La version française intégrale est accessible à www.cps.ca/francais/publications/Nutrition.htm.

REFERENCES

1. Samson-Fang L, Fung E, Stallings VA, et al. Relationship of nutritional status to health and societal participation in children with cerebral palsy. J Pediatr. 2002;141:637–43. [PubMed]
2. Patrick J, Boland M, Stoski D, Murray GE. Rapid correction of wasting in children with cerebral palsy. Dev Med Child Neurol. 1986;28:734–9. [PubMed]
3. Shapiro BK, Green P, Krick J, Allen D, Capute AJ. Growth of severely impaired children: Neurological versus nutritional factors. Dev Child Neurol. 1986;28:729–33. [PubMed]
4. Sanders KD, Cox K, Cannon R, et al. Growth response to enteral feeding by children with cerebral palsy. J Parenter Enteral Nutr. 1990;14:23–6. [PubMed]
5. Lewis D, Khoshoo V, Pencharz PB, Golladay ES. Impact of nutritional rehabilitation on gastroesophageal reflux in neurologically impaired children. J Pediatr Surg. 1994;29:167–9. [PubMed]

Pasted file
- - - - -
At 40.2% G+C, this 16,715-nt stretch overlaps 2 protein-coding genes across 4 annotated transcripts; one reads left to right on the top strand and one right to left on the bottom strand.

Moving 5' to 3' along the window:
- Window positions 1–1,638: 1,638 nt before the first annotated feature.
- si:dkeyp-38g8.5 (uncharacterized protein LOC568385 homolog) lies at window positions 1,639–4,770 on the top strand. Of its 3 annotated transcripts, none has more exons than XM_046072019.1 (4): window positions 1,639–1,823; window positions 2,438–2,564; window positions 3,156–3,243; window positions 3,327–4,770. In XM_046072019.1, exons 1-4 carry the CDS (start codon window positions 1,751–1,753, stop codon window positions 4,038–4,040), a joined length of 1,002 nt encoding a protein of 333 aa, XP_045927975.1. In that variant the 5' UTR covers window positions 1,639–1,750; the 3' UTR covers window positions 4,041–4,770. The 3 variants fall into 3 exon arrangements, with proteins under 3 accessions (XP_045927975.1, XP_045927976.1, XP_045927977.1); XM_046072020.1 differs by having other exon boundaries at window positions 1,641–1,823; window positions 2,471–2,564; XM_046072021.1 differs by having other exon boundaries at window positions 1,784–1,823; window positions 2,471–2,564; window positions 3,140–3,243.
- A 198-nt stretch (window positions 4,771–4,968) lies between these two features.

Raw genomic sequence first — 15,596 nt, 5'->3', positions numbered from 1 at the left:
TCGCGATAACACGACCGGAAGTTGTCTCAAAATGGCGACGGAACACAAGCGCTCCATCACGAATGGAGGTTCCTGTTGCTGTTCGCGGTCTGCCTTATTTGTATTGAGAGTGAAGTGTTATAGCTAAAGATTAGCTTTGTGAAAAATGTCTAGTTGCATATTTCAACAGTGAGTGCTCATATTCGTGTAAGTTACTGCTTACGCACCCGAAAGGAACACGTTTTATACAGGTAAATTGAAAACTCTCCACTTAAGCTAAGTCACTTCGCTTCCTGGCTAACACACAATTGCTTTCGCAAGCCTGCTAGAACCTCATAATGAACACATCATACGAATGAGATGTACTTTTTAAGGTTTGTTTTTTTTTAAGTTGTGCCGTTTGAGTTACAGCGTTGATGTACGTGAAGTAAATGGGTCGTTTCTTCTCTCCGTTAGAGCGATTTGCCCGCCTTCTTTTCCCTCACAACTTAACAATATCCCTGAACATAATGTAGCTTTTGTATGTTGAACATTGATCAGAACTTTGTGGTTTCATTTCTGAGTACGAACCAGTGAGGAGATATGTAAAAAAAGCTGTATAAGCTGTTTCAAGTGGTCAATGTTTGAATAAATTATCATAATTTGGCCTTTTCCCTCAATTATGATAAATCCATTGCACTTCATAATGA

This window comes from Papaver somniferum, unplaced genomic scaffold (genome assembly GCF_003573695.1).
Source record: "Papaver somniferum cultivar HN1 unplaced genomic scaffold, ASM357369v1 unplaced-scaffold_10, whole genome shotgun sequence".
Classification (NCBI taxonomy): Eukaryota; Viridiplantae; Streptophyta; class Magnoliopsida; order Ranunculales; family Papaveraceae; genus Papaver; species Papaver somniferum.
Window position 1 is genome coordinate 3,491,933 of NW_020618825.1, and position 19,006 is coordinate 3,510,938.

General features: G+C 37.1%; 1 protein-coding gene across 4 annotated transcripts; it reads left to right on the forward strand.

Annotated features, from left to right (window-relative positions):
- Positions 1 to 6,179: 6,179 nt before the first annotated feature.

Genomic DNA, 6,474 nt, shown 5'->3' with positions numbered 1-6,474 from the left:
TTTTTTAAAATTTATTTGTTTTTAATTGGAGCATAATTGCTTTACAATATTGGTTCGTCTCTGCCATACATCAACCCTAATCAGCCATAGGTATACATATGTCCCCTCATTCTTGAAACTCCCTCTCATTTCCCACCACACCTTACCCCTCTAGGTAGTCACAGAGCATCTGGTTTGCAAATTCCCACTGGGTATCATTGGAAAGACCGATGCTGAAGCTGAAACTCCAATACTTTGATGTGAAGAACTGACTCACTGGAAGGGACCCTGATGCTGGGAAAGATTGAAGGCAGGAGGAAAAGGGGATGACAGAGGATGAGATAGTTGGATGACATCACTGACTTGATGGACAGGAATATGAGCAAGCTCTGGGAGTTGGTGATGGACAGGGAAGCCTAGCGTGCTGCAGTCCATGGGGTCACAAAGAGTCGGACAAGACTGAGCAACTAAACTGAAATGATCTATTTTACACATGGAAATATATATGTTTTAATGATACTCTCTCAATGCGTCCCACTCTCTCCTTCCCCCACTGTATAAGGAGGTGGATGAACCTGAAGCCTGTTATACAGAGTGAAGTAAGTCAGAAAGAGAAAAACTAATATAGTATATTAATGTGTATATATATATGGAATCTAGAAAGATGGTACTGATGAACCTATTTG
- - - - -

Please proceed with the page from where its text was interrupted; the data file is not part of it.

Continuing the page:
6. Krick J, Murphy-Miller P, Zeger S, Wright E. Pattern of growth in children with cerebral palsy. J Am Diet Assoc. 1996;96:680–5. [PubMed]
7. Stallings VA, Charney EB, Davies JC, Cronk CE. Nutritional status and growth of children with diplegic or hemiplegic cerebral palsy. Dev Med Child Neurol. 1993;35:997–1006. [PubMed]
8. Stallings VA, Cronk CE, Zemel BS, Charney EB. Body composition in children with spastic quadriplegic cerebral palsy. J Pediatr. 1995;126:833–9. [PubMed]
9. Stallings VA, Charney EB, Davies JC, Cronk CE. Nutrition-related growth failure of children with quadriplegic cerebral palsy. Dev Med Child Neurol. 1993;35:126–38. [PubMed]